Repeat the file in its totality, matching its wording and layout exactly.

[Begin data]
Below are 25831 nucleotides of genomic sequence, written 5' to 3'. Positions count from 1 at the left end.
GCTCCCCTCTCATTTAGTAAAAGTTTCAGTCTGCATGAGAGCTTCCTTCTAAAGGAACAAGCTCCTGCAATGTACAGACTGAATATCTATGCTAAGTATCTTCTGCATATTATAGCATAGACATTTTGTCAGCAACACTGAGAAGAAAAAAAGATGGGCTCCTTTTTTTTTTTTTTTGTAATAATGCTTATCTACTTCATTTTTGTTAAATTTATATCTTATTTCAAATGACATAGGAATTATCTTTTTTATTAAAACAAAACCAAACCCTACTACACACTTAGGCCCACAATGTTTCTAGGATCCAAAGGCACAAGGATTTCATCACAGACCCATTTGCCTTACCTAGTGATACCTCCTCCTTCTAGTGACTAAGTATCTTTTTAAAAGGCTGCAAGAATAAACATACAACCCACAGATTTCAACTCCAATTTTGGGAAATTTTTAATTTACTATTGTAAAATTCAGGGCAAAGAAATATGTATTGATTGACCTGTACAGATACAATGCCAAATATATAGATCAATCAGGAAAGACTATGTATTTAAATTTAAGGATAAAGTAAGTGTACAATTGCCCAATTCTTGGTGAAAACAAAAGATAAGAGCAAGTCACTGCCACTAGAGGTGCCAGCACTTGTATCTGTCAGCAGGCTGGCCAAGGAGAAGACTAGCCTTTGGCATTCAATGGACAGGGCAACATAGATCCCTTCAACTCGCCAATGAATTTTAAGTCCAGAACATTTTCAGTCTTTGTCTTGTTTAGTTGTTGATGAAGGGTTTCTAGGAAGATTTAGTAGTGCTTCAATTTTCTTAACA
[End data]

Below are 25831 nucleotides of genomic sequence, written 5' to 3'. Positions count from 1 at the left end.
GCTCCCCTCTCATTTAGTAAAAGTTTCAGTCTGCATGAGAGCTTCCTTCTAAAGGAACAAGCTCCTGCAATGTACAGACTGAATATCTATGCTAAGTATCTTCTGCATATTATAGCATAGACATTTTGTCAGCAACACTGAGAAGAAAAAAAGATGGGCTCCTTTTTTTTTTTTTTTGTAATAATGCTTATCTACTTCATTTTTGTTAAATTTATATCTTATTTCAAATGACATAGGAATTATCTTTTTTATTAAAACAAAACCAAACCCTACTACACACTTAGGCCCACAATGTTTCTAGGATCCAAAGGCACAAGGATTTCATCACAGACCCATTTGCCTTACCTAGTGATACCTCCTCCTTCTAGTGACTAAGTATCTTTTTAAAAGGCTGCAAGAATAAACATACAACCCACAGATTTCAACTCCAATTTTGGGAAATTTTTAATTTACTATTGTAAAATTCAGGGCAAAGAAATATGTATTGATTGACCTGTACAGATACAATGCCAAATATATAGATCAATCAGGAAAGACTATGTATTTAAATTTAAGGATAAAGTAAGTGTACAATTGCCCAATTCTTGGTGAAAACAAAAGATAAGAGCAAGTCACTGCCACTAGAGGTGCCAGCACTTGTATCTGTCAGCAGGCTGGCCAAGGAGAAGACTAGCCTTTGGCATTCAATGGACAGGGCAACATAGATCCCTTCAACTCGCCAATGAATTTTAAGTCCAGAACATTTTCAGTCTTTGTCTTGTTTAGTTGTTGATGAAGGGTTTCTAGGAAGATTTAGTAGTGCTTCAATTTTCTTAACA